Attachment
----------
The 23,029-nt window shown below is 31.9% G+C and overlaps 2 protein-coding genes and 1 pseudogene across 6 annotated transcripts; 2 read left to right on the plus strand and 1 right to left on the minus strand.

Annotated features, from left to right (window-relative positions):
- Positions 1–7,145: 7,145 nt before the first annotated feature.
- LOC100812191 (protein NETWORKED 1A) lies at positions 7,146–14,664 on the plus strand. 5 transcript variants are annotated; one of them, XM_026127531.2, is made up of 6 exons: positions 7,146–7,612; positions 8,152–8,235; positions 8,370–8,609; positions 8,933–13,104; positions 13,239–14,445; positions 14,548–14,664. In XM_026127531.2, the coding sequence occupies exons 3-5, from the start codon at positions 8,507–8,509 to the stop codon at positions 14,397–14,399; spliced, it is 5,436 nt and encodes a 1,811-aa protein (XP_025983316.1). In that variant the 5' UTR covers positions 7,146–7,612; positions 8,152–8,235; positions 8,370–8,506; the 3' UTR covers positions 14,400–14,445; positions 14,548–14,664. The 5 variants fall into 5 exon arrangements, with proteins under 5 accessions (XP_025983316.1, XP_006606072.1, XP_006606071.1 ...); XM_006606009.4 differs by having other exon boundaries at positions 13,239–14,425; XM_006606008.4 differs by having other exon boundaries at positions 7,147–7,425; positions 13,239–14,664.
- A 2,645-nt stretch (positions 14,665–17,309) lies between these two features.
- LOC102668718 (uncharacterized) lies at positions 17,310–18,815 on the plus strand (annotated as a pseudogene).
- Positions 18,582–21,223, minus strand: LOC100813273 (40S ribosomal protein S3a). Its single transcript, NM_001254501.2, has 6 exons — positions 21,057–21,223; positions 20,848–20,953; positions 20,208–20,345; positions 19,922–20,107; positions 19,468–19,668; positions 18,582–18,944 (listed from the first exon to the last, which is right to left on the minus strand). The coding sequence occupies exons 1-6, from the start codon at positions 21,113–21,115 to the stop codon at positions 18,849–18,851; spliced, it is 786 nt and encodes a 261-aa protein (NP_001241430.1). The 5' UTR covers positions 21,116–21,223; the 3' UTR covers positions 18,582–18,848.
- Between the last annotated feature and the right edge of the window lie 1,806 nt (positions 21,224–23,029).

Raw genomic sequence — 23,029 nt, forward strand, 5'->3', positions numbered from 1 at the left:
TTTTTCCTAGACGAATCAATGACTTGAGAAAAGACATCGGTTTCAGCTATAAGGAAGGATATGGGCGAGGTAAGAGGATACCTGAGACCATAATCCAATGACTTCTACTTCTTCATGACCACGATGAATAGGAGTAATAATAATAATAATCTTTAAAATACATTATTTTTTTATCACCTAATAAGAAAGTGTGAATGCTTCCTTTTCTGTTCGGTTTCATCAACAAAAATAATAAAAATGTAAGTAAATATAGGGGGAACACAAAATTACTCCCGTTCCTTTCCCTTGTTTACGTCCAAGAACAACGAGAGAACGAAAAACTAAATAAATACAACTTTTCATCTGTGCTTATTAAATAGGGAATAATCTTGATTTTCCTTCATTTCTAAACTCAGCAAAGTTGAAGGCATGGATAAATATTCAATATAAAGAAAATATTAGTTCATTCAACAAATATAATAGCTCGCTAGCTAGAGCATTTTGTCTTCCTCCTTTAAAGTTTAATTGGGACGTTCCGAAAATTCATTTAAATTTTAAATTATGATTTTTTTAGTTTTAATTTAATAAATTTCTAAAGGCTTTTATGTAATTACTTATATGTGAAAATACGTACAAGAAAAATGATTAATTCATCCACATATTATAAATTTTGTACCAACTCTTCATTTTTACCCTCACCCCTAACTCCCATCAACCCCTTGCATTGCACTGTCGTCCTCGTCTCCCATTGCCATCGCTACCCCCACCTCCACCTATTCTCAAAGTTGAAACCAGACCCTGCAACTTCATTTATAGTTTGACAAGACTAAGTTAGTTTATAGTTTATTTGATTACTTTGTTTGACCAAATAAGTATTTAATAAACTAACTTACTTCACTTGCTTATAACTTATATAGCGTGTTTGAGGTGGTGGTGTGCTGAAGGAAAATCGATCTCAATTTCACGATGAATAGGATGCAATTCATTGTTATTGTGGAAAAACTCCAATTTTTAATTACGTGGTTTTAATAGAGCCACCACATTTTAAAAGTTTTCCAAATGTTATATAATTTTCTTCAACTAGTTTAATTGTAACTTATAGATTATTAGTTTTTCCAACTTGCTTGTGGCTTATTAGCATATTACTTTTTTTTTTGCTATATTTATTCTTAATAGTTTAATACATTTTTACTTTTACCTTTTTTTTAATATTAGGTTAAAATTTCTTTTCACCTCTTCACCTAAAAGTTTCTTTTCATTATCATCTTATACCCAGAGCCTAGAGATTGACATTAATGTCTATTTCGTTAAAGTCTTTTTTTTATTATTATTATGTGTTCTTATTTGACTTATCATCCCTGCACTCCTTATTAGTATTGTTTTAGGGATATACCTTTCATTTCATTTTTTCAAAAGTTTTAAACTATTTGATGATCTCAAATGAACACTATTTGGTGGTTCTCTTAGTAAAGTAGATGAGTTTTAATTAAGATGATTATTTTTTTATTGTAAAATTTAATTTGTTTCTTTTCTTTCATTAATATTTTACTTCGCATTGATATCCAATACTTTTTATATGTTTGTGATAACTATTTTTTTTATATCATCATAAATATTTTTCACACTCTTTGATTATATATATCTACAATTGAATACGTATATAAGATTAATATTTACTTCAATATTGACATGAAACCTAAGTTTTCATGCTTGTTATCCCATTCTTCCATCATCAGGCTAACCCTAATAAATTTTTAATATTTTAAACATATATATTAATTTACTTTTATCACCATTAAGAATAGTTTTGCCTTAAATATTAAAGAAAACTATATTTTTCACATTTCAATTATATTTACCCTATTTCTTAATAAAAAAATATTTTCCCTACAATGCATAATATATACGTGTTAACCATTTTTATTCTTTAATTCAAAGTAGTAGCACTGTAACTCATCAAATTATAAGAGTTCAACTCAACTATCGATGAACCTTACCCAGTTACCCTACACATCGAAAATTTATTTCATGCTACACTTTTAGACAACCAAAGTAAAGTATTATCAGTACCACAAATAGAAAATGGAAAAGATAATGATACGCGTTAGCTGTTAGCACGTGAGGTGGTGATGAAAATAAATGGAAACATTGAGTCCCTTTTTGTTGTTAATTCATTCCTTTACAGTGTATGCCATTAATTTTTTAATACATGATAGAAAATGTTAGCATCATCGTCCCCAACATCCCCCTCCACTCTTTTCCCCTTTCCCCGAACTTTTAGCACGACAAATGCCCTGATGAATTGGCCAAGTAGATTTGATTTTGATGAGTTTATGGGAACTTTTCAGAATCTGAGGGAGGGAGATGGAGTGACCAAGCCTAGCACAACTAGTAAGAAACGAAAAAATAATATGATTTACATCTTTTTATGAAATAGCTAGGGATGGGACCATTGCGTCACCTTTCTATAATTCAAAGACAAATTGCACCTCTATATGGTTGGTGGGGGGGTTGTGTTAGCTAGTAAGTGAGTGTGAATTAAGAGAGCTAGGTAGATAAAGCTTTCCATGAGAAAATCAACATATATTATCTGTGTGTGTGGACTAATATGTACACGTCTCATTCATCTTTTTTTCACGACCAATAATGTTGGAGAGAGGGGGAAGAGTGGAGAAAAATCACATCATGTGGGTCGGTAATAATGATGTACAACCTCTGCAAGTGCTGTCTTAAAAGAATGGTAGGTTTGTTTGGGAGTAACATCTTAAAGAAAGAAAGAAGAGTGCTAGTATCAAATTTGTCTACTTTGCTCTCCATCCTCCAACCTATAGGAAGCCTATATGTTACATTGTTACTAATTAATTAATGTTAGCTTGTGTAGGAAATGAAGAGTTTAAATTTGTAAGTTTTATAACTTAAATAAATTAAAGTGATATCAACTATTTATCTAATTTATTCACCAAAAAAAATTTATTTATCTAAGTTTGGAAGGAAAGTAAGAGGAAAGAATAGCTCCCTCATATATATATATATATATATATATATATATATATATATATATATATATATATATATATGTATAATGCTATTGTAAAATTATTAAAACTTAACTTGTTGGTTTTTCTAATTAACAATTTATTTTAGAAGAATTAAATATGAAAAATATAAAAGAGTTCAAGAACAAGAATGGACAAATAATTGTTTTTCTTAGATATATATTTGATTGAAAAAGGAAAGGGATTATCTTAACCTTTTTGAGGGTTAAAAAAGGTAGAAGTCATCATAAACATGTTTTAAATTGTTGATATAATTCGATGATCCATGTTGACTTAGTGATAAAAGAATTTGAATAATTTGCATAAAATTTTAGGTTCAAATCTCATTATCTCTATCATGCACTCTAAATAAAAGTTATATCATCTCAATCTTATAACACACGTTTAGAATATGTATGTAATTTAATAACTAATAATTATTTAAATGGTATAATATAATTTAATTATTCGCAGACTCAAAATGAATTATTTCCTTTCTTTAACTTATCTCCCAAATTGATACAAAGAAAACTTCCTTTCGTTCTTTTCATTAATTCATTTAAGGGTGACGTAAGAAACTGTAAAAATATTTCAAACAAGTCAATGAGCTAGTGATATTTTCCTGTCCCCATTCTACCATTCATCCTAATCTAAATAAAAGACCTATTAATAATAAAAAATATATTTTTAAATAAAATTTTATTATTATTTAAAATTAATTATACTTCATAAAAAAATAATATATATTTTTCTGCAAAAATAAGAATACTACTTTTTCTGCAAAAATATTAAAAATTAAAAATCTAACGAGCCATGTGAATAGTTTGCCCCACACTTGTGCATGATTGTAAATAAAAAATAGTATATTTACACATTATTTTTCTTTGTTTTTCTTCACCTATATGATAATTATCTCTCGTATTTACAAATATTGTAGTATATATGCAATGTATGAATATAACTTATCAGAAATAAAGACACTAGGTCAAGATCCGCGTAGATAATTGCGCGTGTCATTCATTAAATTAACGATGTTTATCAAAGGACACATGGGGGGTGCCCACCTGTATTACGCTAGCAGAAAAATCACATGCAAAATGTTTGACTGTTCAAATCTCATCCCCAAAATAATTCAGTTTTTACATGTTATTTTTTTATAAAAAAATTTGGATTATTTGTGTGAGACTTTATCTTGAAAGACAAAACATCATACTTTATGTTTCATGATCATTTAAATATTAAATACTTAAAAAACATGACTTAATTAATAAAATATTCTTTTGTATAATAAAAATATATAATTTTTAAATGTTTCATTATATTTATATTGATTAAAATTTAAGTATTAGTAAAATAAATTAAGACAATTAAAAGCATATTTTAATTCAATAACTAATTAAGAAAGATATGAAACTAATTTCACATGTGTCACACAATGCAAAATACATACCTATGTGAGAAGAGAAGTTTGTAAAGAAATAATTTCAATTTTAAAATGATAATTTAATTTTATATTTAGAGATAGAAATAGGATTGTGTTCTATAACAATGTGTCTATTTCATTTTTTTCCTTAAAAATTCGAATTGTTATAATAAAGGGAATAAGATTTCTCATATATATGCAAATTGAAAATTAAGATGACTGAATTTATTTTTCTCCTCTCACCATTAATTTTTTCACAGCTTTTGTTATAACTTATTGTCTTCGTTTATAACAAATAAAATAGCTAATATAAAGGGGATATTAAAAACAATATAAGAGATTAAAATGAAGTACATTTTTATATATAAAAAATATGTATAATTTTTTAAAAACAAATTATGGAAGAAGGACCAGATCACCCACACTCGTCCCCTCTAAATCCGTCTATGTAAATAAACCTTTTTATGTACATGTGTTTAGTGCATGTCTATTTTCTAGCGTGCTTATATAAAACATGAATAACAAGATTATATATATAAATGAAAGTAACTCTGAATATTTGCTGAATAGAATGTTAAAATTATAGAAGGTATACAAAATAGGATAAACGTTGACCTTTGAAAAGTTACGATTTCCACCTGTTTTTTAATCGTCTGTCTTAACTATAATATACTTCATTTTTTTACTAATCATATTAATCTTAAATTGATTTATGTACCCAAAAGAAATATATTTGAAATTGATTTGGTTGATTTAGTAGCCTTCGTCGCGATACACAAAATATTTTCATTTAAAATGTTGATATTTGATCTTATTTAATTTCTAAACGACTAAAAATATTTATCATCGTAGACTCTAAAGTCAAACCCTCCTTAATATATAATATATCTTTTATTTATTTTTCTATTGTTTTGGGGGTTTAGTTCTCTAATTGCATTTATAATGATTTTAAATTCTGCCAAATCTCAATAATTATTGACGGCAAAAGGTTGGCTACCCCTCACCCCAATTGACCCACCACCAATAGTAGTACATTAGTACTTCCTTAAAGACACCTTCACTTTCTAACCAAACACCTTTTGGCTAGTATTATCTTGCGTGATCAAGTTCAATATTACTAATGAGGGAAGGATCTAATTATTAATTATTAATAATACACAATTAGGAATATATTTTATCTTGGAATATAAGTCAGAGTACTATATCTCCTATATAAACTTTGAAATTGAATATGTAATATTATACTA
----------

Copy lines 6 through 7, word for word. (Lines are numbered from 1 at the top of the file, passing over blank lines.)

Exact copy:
- LOC102668718 (uncharacterized) lies at positions 17,310–18,815 on the plus strand (annotated as a pseudogene).
- Positions 18,582–21,223, minus strand: LOC100813273 (40S ribosomal protein S3a). Its single transcript, NM_001254501.2, has 6 exons — positions 21,057–21,223; positions 20,848–20,953; positions 20,208–20,345; positions 19,922–20,107; positions 19,468–19,668; positions 18,582–18,944 (listed from the first exon to the last, which is right to left on the minus strand). The coding sequence occupies exons 1-6, from the start codon at positions 21,113–21,115 to the stop codon at positions 18,849–18,851; spliced, it is 786 nt and encodes a 261-aa protein (NP_001241430.1). The 5' UTR covers positions 21,116–21,223; the 3' UTR covers positions 18,582–18,848.